But there is always the danger that the desperate fix itself will pose greater dangers than the distant chance that the horror will repeat itself right here, in your own school. Arming teachers, aides and principals to battle delusional people who enter the school with assault guns is just such a reaction.

School arsenals may be the wave of the future in Arkansas after the state board that regulates private security companies authorized 13 school districts to risk violating the law by arming part of their staffs. It illegal in Arkansas for employees to take guns to school.

A state representative plans to revive legislation to change the law to let staffs carry sidearms in school, although it may be 2015 before he can get it introduced and passed. The legislature blocked the bill last spring.
Arming school staffs is the National Rifle Association’s answer to the Connecticut massacre, the most horrific of the random school shootings the past 25 years. Gun-carrying teachers and administrators is a prospect that generally horrifies educators, including my own extended family of teachers, but the contemporary philosophy that the safest place in the world to be is where the most guns are usually carries the day when Southern and Western legislatures meet.

The slaughter of tiny children seemed for a while to galvanize the country. Polls showed overwhelming support for tough background checks on gun buyers and restrictions on the sale of military-type weapons that can kill lots of people in seconds, the kind that are usually involved in random killings at schools, plants and public places. But nothing came of it.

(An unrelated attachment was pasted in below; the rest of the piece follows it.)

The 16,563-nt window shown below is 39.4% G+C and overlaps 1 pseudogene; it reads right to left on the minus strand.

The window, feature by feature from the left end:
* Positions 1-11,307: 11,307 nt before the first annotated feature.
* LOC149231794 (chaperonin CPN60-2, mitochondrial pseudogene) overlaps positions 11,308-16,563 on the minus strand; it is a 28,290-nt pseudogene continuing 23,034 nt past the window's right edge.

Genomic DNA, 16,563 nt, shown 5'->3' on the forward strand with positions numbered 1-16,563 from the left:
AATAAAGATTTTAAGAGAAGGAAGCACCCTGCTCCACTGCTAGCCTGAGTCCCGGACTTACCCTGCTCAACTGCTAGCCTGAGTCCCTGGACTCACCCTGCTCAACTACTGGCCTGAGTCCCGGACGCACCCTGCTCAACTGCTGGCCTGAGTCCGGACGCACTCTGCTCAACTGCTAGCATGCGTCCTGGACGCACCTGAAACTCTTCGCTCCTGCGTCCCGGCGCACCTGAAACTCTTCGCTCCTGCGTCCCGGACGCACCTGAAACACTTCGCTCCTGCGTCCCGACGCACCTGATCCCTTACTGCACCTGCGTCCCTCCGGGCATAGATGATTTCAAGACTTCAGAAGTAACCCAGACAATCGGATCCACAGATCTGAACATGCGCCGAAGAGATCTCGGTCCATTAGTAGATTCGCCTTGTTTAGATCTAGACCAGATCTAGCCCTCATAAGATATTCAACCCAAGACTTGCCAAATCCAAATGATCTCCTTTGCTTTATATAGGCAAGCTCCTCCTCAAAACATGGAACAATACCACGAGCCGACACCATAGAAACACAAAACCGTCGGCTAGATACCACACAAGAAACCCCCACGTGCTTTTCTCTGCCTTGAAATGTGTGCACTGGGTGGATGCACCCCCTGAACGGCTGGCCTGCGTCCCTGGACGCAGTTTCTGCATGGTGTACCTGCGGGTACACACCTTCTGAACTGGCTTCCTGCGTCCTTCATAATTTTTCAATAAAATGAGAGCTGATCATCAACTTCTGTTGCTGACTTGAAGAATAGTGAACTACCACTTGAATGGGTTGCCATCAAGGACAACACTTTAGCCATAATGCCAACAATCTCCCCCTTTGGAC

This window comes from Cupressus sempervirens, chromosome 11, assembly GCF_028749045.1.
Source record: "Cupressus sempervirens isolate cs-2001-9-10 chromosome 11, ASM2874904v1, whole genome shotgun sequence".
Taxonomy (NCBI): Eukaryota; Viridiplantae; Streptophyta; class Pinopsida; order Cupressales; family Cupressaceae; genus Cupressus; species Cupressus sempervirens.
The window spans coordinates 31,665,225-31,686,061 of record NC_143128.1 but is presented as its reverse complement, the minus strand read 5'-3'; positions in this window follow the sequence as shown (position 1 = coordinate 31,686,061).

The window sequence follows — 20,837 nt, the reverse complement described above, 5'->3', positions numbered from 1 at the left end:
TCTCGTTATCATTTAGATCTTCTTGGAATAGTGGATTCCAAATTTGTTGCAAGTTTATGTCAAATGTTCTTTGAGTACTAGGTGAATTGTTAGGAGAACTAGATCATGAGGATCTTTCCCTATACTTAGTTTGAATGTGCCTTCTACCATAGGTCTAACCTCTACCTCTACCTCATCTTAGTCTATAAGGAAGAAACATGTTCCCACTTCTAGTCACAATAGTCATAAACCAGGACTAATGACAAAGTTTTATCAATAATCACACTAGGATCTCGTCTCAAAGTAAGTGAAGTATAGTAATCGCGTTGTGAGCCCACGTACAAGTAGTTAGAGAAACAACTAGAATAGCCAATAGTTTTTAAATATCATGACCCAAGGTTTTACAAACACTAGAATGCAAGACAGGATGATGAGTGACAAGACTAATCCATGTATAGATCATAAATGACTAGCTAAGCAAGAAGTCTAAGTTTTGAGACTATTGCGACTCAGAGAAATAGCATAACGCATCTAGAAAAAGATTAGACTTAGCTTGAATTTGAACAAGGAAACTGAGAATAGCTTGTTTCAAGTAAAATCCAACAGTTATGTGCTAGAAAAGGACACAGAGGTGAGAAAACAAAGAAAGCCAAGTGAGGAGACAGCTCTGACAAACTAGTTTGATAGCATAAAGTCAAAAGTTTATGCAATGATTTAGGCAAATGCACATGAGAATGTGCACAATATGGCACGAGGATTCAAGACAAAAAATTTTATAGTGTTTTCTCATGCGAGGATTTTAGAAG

So you may understand why the school superintendent at small-town Clarksville, feeling it was a last resort for protecting the kids from unhinged townspeople, decided to arm people on his staff. The strapped schools don’t have the money to hire resource officers and he won’t have to supplement the paltry salaries of teachers who take on the extra duty of packing heat.

The United States has 133,000 schools and only a few dozen have had instances of random shootings, but the next one conceivably could be at his school. After all, it was near Jonesboro 15 years ago that a couple of middle-school bullies hid across the street from their schoolground with an arsenal from a grandfather’s gun case and picked off 15 children and teachers, killing five of them. Armed teachers, of course, would not have prevented the slaughter, which was over in seconds.